But while you’re on the factory floor, so to speak, it’s hard to keep an eye on the big picture, and growing pains can sneak up on you if you’re not prepared. To ready your business for the inevitable changes that will come as you grow, be sure you do the following: 

  • “Constantly refer back to your business plan and make adjustments where necessary,” says David. “This feedback loop is an ongoing task.” 
  • Regularly review what the business needs from your staff, infrastructure and equipment to be sure you’ll be ready to meet the needs of your customers as your business grows 
  • Take time to get established. “It is important to build a very solid base for a new business, in terms of product or service and processes, and to ensure these accord with customers. Once this is established, then growth can be planned.”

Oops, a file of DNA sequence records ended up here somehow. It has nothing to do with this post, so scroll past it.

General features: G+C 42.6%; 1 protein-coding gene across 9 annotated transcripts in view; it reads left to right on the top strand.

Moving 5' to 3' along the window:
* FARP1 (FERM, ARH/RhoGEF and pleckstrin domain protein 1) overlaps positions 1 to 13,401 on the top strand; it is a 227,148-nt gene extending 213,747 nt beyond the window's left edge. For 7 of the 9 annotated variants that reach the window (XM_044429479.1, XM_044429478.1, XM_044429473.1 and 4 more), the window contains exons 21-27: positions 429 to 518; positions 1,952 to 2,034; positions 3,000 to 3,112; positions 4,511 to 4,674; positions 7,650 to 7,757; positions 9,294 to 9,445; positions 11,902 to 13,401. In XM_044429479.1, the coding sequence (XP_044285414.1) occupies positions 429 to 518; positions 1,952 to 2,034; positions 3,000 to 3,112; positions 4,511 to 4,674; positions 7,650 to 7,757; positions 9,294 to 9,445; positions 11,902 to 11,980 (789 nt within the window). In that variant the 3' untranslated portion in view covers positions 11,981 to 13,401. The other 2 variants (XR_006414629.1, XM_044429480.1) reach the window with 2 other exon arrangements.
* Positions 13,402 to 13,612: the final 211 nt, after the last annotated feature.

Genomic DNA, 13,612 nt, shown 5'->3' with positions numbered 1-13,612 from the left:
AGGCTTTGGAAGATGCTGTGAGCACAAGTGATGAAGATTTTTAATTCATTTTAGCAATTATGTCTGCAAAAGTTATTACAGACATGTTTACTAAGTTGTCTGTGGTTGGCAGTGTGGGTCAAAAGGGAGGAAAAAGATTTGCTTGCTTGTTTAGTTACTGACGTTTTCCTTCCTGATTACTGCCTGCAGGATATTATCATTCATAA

• Outsource. When you first start out, you’ll probably be doing most of the jobs. But as you expand, consider outsourcing so you can focus on the areas where you really bring the most benefit to your business

STEP 5: Choose a support-team 

“Support can come in many different forms but having a reliable and honest sounding-board or business mentor is invaluable,” says David. “This is someone who is not afraid to tell you how it is, objectively, from a distance that may not be obvious to the business-owner who is deep in the detail.” 

What you can do next to make the most of your ambition 

• Seek out a business mentor: visit https://www.business.gov.au/planning

• Get support and advice: apply for a CGU Ambition Grant

And one last thing: don’t give up! As Thea says, “There is no better reward than seeing first-hand the results from your own ambition and hard work.”

Ready to go for it? 

RELATED READS